The St. Tom Passion


It disgusted Friedrich Nietzsche that Wagner would revert to Christian themes in his last opera. “An apostasy and reversion to sickly Christian and obscurantist ideals,” he called Parsifal, and wrote, “I despise everyone who does not experience Parsifal as an attempted assassination of basic ethics.”

How, then, are we to experience Tom Johnson’s Bonhoeffer Oratorium? How do those of us who so admire Johnson for his audaciously strict minimalism sit patiently for no less than two and a half hours of his stentorian Lutheran theology? I’m being a little dramatic here, for the philosophical problems are hardly parallel.Nietzsche scoffed at Wagner’s Germanness, whereas what Johnson warms to in Bonhoeffer is his damning critique of Nazi Germany, propelled by motives even Nietzsche could hardly have despised. And while Parsifal reveled in a sensuousness diametrically opposed to its message, Johnson’s dry, clean music has never in its life indulged a sensuous measure—even if here, the joyous repetitions of a “neue lied” eventually accumulated in a ravishing hedonism.

It’s odd what happens to American composers after they live in Europe (and vice versa). Johnson went to Paris writing rigorously geometric chord patterns for piano—”I want to find the music, not compose it,” he liked to say—and came back writing a religious oratorio in German for four vocal soloists, large chorus, and orchestra. Had old J.S. Bach been present at Madison Avenue Presbyterian Church on May 13, he would have largely understood what was going on. He might have been impressed with this slightly rough but fervent and highly committed performance of the Catskill Choral Society, the Hartwick College Choir, and the Catskill Festival Orchestra, all under the baton of Jirka Kratochvil. Unerringly effective were the four soloists—Johana Arnold, Anne-Lise Berntsen, Pal Rullestad, and David Barron—who for hours achieved a rich vocal urgency without overdramatizing the style.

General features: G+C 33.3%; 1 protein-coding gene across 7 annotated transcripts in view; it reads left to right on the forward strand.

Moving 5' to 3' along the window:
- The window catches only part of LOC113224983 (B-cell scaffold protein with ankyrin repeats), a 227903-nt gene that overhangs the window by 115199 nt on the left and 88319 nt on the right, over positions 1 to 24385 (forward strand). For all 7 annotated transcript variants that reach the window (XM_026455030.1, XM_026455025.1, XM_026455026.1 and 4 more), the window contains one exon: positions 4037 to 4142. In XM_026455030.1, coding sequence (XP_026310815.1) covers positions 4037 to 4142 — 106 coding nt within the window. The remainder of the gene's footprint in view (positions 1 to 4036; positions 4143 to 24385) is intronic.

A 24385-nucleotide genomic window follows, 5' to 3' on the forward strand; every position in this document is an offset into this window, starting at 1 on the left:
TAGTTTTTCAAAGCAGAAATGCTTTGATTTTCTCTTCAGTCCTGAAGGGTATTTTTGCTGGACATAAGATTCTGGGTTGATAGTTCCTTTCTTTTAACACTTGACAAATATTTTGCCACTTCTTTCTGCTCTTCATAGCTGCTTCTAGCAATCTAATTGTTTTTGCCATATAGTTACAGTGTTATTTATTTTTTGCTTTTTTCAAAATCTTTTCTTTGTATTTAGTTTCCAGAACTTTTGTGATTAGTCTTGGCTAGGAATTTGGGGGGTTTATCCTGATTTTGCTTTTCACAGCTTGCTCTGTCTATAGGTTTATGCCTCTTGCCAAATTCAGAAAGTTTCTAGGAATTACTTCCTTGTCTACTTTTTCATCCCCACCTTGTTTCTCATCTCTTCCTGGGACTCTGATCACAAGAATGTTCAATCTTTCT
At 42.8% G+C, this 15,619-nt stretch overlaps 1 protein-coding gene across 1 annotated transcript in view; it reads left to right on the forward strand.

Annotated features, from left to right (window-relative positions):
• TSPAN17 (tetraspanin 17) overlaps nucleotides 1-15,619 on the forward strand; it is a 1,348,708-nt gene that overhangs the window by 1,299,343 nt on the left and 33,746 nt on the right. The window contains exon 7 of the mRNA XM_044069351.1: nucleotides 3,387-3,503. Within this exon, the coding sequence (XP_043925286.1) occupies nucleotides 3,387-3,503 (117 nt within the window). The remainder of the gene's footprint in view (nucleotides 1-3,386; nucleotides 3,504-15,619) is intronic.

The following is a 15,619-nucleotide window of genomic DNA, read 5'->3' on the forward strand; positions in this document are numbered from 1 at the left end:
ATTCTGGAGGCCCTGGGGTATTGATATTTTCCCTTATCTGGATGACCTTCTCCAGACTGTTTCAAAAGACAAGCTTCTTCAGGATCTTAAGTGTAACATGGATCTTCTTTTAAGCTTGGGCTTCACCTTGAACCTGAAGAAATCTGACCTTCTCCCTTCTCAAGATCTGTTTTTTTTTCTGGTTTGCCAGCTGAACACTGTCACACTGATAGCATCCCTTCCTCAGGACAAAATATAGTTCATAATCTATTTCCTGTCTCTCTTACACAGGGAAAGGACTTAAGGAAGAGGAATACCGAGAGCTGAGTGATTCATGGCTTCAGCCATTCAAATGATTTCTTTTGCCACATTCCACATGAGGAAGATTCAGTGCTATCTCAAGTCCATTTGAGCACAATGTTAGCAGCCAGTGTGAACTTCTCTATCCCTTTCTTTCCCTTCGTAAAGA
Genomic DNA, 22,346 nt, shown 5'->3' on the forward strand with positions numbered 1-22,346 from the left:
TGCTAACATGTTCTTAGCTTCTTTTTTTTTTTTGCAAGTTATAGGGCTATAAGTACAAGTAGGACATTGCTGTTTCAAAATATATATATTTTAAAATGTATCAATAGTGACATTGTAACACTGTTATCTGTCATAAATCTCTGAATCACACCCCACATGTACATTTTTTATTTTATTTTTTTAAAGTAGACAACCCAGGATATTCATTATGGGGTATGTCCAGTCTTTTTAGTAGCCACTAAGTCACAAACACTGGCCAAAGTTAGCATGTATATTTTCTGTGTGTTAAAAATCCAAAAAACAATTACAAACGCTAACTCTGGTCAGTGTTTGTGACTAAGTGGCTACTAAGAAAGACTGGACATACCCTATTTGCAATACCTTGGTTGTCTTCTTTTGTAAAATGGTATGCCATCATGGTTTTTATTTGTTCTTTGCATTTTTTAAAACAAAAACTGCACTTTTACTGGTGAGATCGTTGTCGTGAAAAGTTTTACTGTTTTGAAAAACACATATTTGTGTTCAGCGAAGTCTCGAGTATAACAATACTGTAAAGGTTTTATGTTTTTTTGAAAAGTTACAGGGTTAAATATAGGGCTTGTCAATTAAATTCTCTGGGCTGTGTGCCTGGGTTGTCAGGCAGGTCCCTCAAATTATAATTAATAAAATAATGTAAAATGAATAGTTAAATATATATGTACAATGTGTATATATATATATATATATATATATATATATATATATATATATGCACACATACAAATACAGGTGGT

It might have nonplussed Bach, though, that Johnson proceeded, not by the alternation of arias, duets, choruses, and instrumental interludes, but with broader minimalist strokes that deftly differentiated the four sections of the work. Part I opened with a baritone sermon on one pitch, expanding to two pitches in the next sermon, a couple more in the next, and so on, suddenly adding the entire brass section fortissimo, on a Brucknerian perfect fifth, at the word “Repent!” Bonhoeffer’s statements against the growing Nazi regime became sprechstimme recitatives in Part II, interrupted by moments in which the choristers stomped like storm troopers and glissandoed into unison shouting. After intermission, Part III resolved the tension: The choir sang sermons on the importance of humility, the danger of “cheap grace,” and the necessity of “a new song,” in jazzy rhythms and endlessly recurring do-re-mi patterns. Part IV treated as spoken text letters that Bonhoeffer had written in his final days in prison before being hanged by the Nazis, after which the chorus somberly bounced brief phrases, such as “ohne Gott,” back and forth in minimalist echoes.

The sermon-recitatives were the tricky part; there was no way you could ignore the content and listen merely aesthetically. “I don’t like being preached at,” I overheard one woman say after the tenor solo: “God you have taken control over me. . . . How could we know that your love was so painful, your grace so hard?” Yet, in hallowed Handelian tradition, Part III seduced us into the fold with music, weaving an endless web of melodies so simple that we lost count of their repetitions. By the end, we could echo what choral titan Robert Shaw is supposed to have growled after a deeply moving performance of Charles Ives’s Psalm 150: “That Goddamned piece could make you believe in Jesus Christ!”

One could object, of course, that Johnson has only done what Arvo Pärt did first, turn minimalism’s potential ecstasy to devotional ends. But while Pärt’s style draws a portentous saintliness from minimalism’s chants and arpeggios, Johnson hewed to a precise, geometric conception of the style, relying on the simplest possible tunes and the accumulative effect of repetition. In fact, Johnson’s Part III, couching its arias within an endless choral continuum, represented a new and effective oratorio conception—reminiscent, given Johnson’s flattened-out style, of Carl Orff’s Carmina Burana, but with no resort to melodrama. By living in the music the austerity Bonhoeffer extolled in the sermons, Johnson rendered form and content inseparable, and made his message disturbingly difficult not to think about.